Murphy's Law: Germany Backs Away From The Eurotrash


April 10, 2013: Germany appears to have lost its enthusiasm for European made military helicopters and is cutting its order for Tiger gunships from 80 to 57 and NH90 transports from 122 to 82. Germany has lad a lot of problems with both of these helicopters during the last decade. Besides, Germany has better uses for the money, like bailing out the many European nations having financial problems.

It was only last year that Germany got four of its new Tiger helicopter gunships ready for service in Afghanistan. These ASGARD (Afghanistan Stabilization German Army Rapid Deployment) models included sand filters, additional defense systems, a mission data recorder, and communications gear able to deal with systems used by allies. Four more ASGARD Tigers are being prepared. The first four are now in Afghanistan. But all Tigers were grounded on March 4th after one of them crashed and burned during a training accident in Germany. This is the third Tiger to crash so far, although none of the six crewmen involved were killed.

Germany had a lot of problems with its new Tiger Helicopter gunship. Meanwhile German troops in Afghanistan wanted this aircraft badly but delivery was delayed several times. In addition to the ASGARD upgrades, there were problems with the wiring and a number of less serious shortcomings as well.

Tiger is made by European firm Eurocopter, which also manufactures the NH90 transport helicopter. The Germans also ran into a lot of problems with the NH90s, especially when it came to using them in a combat zone. Until the recent arrival of the German Tigers, American AH-64s provided gunship support for German troops in Afghanistan. France also has some Tigers in Afghanistan, Somalia, and Mali, where they have performed well. Tiger has spent over 1,500 flight hours in combat zones so far.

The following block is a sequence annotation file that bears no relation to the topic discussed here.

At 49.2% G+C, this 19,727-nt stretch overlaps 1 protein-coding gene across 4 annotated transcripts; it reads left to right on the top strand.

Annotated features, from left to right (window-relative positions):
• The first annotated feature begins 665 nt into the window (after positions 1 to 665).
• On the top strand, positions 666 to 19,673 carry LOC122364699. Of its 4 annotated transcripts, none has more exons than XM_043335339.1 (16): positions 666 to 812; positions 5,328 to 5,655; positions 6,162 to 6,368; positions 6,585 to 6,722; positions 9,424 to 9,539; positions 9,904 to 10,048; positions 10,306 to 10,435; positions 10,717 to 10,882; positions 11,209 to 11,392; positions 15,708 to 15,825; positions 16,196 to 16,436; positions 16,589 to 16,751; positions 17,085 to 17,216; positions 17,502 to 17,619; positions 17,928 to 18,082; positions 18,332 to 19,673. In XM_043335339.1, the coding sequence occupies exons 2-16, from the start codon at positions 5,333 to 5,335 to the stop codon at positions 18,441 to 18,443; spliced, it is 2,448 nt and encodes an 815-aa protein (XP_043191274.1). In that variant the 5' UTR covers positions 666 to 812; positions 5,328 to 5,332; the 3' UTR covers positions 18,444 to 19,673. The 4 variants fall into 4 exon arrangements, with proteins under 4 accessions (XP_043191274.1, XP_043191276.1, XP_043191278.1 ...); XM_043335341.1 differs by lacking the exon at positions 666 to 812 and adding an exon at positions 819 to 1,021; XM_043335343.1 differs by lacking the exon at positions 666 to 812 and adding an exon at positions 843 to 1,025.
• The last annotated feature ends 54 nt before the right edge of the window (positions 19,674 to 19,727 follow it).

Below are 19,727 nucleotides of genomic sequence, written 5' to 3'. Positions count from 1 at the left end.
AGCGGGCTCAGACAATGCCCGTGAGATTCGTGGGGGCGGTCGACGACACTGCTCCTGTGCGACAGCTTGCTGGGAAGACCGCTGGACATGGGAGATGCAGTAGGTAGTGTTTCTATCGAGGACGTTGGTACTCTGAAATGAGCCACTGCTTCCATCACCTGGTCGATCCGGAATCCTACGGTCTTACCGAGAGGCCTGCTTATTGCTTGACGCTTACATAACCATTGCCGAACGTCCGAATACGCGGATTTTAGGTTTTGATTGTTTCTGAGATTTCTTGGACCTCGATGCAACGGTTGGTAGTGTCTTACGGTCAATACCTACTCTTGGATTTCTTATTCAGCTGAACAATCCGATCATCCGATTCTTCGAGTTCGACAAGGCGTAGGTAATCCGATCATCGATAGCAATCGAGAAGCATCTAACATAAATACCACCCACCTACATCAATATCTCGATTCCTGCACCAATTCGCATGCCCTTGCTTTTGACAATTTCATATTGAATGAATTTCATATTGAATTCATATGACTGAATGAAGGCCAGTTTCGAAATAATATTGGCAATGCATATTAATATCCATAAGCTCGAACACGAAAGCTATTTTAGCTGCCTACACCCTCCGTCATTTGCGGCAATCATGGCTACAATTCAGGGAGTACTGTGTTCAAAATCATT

Five years ago the German Army received its first Tiger HAD helicopter gunships. The HAD Tiger slowly entered service eight years ago. The HAD version has 14 percent more engine power and better protection from ground fire. While earlier versions were mainly for anti-vehicle work, the HAD model is more like the current U.S. AH-64 Apache and optimized for ground support. Development of Tiger began in 1987, before the Cold War ended. So the anti-tank aspect took a while to disappear.

The Tiger costs about as much as the AH-64 (about $47 million each). The ten ton AH-64 has been in service for 25 years. The six ton Tiger has a crew of two and a max speed of 280 kilometers an hour. It cruises at 230 kilometers an hour and usually stays in the air about three hours per sortie. It is armed with a 30mm automatic cannon, 70mm rocket pods (19 rockets per pod), and various types of air-to-ground missiles (eight Hellfire types at once). It can also carry four Mistral anti-aircraft missiles.

So far, a hundred have been delivered to Germany, France (which has ordered 80), Spain (24), and Australia (22). So far Tigers have spent over 45,000 hours in the air.




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